Like it? Lovett
Of all the ways that StubHub ticket squatters can diminish the concert experience for the fan, rarely do we consider how it impacts the artist. Case in point: Lyle Lovett’s Friday night performance at the War Memorial Auditorium. Half of the front two rows were left unoccupied while the tickets themselves sat in the queues of secondary market brokers with cut-rate price tags attached. Lovett acknowledged the less than stellar turnout early on while addressing the audience, as he is so prone to do, bouncing the stage lights off of his guitar as he surveyed his flock.
The low turnout — the back dozen rows were basically null and void — was in some ways a sign of low demand among the pre-holiday crowd, but the legendary singer and his crack acoustic quartet nonetheless turned in a remarkable performance. Sharing some of the same players as his Large Band, his Acoustic Quartet is far meaner and more agile. They navigated the narrow corridors between Lovett’s swing, jazz, country and blues influences with remarkable grace, with a particular focus on sanctified soul early in the set. The ruminating hymnal “I Will Rise Up” erupted into the boisterous spiritual “Church” with a few flicks of timekeeper Russ Kunkel’s wrists, as fiddle player Luke Bulla’s trembling melisma colored outside the lines.
Lovett’s breezy croon — as soothing as it is — has long relied on capable backing vocalists to realize its full potential, and the harmonic contrast between Bulla and guitarist Keith Sewell is like the difference between Hank Williams and Steven Curtis Chapman. Lovett gave both turns on their own music, in effect allowing them to promote their solo material and giving a look under the hood of his acoustic machine. Sewell later offered the highlight of the evening in a dazzling fingerpicked solo during “That’s Right (You’re Not From Texas)” that, frankly, left his counterparts’ solos feeling lacking.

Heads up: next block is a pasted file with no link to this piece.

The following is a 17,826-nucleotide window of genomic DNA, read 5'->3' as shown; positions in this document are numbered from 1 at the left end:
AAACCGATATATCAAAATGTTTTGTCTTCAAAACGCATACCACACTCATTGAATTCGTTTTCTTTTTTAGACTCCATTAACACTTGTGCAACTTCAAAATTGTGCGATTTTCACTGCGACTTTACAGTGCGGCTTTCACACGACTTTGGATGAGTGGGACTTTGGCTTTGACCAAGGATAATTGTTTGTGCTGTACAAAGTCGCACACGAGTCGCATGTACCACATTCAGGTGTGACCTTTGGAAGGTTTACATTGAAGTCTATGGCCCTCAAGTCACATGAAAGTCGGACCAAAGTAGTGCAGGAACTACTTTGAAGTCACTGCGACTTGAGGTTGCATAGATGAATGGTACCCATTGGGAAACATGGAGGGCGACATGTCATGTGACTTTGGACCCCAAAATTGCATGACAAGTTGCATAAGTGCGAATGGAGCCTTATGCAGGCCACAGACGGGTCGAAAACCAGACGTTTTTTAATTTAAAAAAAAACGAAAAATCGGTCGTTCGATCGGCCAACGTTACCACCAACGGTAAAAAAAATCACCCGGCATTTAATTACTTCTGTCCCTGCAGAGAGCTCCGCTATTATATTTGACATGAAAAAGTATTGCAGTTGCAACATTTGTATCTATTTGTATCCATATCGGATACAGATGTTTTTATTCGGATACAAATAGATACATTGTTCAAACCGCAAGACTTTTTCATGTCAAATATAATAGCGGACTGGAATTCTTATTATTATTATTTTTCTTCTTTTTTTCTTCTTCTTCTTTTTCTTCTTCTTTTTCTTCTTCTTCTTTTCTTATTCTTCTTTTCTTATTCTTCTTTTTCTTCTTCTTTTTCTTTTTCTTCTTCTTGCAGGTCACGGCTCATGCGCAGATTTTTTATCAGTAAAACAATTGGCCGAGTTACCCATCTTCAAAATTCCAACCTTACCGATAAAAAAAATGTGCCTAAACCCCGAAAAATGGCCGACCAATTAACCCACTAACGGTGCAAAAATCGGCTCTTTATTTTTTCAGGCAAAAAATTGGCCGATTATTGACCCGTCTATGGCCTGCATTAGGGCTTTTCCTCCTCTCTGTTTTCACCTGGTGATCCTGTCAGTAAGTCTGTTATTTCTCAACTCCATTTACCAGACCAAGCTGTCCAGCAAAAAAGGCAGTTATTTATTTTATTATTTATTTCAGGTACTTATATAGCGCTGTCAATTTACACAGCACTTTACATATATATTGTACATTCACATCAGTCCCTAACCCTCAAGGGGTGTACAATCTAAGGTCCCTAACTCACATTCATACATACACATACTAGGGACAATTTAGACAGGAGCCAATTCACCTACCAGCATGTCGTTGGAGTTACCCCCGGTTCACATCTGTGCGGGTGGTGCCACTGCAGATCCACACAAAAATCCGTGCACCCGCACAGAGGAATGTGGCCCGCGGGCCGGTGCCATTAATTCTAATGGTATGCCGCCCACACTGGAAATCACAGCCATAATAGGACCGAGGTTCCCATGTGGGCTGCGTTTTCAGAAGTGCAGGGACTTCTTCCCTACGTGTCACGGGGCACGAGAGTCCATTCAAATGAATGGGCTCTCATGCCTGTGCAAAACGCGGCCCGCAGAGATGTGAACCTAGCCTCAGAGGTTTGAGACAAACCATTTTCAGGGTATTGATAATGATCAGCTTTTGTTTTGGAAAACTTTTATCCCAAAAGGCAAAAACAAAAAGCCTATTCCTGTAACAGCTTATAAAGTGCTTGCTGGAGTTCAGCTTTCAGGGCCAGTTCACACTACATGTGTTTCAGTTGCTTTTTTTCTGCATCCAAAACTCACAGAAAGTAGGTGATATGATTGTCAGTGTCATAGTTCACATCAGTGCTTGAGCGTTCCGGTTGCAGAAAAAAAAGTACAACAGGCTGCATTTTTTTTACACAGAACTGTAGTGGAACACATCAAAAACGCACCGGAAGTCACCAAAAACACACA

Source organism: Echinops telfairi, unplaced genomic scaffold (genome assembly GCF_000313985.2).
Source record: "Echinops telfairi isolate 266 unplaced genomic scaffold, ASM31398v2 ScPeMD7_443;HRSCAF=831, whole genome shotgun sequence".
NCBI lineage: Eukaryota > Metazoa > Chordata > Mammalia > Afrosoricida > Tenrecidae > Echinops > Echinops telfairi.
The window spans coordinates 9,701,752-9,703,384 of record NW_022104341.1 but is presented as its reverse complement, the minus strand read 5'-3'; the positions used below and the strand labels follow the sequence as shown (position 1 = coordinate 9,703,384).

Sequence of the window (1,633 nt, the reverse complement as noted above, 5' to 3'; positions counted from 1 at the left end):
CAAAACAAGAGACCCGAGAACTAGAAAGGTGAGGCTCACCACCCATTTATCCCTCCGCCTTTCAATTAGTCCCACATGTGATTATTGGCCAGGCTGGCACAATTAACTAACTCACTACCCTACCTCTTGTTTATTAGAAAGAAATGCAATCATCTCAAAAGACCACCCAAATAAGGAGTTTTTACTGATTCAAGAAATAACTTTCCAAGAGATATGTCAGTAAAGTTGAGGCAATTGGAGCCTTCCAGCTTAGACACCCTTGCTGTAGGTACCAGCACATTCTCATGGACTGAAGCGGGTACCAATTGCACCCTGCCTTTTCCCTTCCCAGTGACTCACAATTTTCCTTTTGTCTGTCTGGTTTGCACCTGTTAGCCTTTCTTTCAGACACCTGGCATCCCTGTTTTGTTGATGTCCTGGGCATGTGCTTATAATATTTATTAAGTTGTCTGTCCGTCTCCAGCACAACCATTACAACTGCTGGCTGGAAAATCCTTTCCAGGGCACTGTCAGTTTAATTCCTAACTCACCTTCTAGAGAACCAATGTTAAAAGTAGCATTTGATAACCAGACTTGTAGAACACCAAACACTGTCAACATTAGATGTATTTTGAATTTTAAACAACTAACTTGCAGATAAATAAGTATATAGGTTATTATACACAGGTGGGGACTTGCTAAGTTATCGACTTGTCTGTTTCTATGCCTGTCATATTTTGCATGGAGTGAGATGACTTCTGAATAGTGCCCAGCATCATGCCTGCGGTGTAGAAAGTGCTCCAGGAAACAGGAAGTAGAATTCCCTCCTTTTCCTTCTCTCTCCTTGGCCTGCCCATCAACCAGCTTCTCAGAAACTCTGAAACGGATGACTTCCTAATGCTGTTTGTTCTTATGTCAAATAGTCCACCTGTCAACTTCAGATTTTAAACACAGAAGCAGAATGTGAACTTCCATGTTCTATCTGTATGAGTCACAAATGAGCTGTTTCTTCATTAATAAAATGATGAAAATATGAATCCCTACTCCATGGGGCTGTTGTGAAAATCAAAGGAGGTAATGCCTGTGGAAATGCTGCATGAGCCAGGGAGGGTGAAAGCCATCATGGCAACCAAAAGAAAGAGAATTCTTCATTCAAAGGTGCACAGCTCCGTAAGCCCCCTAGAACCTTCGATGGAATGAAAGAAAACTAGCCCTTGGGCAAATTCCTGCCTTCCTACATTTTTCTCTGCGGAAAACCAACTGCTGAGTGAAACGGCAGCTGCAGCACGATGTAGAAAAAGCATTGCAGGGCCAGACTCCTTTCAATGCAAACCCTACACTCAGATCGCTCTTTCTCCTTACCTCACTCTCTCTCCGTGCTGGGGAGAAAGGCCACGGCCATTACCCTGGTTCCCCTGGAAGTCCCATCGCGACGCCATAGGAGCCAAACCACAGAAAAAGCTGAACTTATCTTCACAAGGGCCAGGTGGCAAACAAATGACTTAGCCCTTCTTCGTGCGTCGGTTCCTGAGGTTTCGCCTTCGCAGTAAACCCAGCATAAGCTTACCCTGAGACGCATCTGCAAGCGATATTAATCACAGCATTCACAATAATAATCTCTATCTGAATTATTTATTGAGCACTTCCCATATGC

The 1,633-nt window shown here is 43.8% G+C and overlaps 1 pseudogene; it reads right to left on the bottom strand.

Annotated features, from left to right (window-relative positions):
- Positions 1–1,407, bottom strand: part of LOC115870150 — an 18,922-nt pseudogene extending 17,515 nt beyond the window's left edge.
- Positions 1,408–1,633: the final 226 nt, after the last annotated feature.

The versatility of his smaller ensemble was emphasized even further by a set list of generous proportion. His newest album Release Me — a distinctly Texas-forward set of reclaimed obscurities by some of his favorite songwriters — was undoubtedly the centerpiece. His delivery of Michael Franks’ “White Boy Lost In the Blues” suggested the title of Lovett’s future autobiography and “The Girl with the Holiday Smile” was rendered as even more drolly than its content insists. The rest of his discography was tackled methodically, with previously unexplored songs from 2009’s Natural Forces accompanied by their own liner notes.
But every time Lovett paused to share a story, the result was the same. Low attendance doesn’t always translate into a small crowd, though many of the 1,000 or so seemed to embrace a coffeehouse familiarity. It was like the 100-pound dog that still thinks it can crawl in your lap: No matter how many times it’s shooed away, it doesn’t get the message. Shouts for requests broke up a perfectly good Robert Earl Keen story, while one particularly shameless woman likely assumed the identity of an e-mailer to whom Lovett wished a happy birthday to coerce “Simple Song” out of him. Like a Texas gentleman, Lovett of course obliged, because ultimately, at least those seats were occupied.